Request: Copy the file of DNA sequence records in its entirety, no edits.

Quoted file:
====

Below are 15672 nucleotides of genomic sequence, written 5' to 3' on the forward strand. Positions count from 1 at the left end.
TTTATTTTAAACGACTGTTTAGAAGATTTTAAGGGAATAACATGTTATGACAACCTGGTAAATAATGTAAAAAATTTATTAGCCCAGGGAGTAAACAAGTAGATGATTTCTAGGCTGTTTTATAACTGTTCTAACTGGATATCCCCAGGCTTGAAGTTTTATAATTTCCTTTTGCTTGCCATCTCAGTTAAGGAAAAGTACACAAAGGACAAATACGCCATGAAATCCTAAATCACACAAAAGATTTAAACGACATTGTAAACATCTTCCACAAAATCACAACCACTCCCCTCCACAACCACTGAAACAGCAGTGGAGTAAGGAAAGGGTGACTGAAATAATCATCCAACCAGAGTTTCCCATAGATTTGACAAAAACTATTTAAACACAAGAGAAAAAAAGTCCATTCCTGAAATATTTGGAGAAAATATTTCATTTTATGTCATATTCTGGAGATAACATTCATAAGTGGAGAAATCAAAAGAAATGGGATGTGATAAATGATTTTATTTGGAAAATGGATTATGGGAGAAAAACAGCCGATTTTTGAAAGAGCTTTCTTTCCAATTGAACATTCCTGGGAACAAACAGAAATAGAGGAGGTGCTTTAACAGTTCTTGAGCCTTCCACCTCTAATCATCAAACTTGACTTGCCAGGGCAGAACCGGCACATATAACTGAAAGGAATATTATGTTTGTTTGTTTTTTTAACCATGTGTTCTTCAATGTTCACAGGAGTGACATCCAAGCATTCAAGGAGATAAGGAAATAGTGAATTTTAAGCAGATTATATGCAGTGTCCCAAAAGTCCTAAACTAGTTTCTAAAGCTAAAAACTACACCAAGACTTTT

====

Below are 15672 nucleotides of genomic sequence, written 5' to 3' on the forward strand. Positions count from 1 at the left end.
TTTATTTTAAACGACTGTTTAGAAGATTTTAAGGGAATAACATGTTATGACAACCTGGTAAATAATGTAAAAAATTTATTAGCCCAGGGAGTAAACAAGTAGATGATTTCTAGGCTGTTTTATAACTGTTCTAACTGGATATCCCCAGGCTTGAAGTTTTATAATTTCCTTTTGCTTGCCATCTCAGTTAAGGAAAAGTACACAAAGGACAAATACGCCATGAAATCCTAAATCACACAAAAGATTTAAACGACATTGTAAACATCTTCCACAAAATCACAACCACTCCCCTCCACAACCACTGAAACAGCAGTGGAGTAAGGAAAGGGTGACTGAAATAATCATCCAACCAGAGTTTCCCATAGATTTGACAAAAACTATTTAAACACAAGAGAAAAAAAGTCCATTCCTGAAATATTTGGAGAAAATATTTCATTTTATGTCATATTCTGGAGATAACATTCATAAGTGGAGAAATCAAAAGAAATGGGATGTGATAAATGATTTTATTTGGAAAATGGATTATGGGAGAAAAACAGCCGATTTTTGAAAGAGCTTTCTTTCCAATTGAACATTCCTGGGAACAAACAGAAATAGAGGAGGTGCTTTAACAGTTCTTGAGCCTTCCACCTCTAATCATCAAACTTGACTTGCCAGGGCAGAACCGGCACATATAACTGAAAGGAATATTATGTTTGTTTGTTTTTTTAACCATGTGTTCTTCAATGTTCACAGGAGTGACATCCAAGCATTCAAGGAGATAAGGAAATAGTGAATTTTAAGCAGATTATATGCAGTGTCCCAAAAGTCCTAAACTAGTTTCTAAAGCTAAAAACTACACCAAGACTTTT